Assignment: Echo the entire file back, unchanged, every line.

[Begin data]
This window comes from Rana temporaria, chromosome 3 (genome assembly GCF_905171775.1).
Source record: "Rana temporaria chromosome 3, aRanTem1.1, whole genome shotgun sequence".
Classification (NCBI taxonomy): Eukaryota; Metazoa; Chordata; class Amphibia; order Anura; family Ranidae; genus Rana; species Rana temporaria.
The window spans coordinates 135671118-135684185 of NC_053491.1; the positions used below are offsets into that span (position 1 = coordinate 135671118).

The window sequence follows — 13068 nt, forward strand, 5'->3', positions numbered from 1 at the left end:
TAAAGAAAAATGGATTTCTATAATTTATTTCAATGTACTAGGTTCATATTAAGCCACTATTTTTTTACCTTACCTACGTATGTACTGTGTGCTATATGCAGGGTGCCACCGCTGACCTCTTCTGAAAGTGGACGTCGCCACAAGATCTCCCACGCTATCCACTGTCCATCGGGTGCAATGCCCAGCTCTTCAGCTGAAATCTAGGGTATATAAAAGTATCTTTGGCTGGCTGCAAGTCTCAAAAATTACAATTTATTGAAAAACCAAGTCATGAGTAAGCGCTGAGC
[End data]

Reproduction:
This window comes from Rana temporaria, chromosome 3 (genome assembly GCF_905171775.1).
Source record: "Rana temporaria chromosome 3, aRanTem1.1, whole genome shotgun sequence".
Classification (NCBI taxonomy): Eukaryota; Metazoa; Chordata; class Amphibia; order Anura; family Ranidae; genus Rana; species Rana temporaria.
The window spans coordinates 135671118-135684185 of NC_053491.1; the positions used below are offsets into that span (position 1 = coordinate 135671118).

The window sequence follows — 13068 nt, forward strand, 5'->3', positions numbered from 1 at the left end:
TAAAGAAAAATGGATTTCTATAATTTATTTCAATGTACTAGGTTCATATTAAGCCACTATTTTTTTACCTTACCTACGTATGTACTGTGTGCTATATGCAGGGTGCCACCGCTGACCTCTTCTGAAAGTGGACGTCGCCACAAGATCTCCCACGCTATCCACTGTCCATCGGGTGCAATGCCCAGCTCTTCAGCTGAAATCTAGGGTATATAAAAGTATCTTTGGCTGGCTGCAAGTCTCAAAAATTACAATTTATTGAAAAACCAAGTCATGAGTAAGCGCTGAGC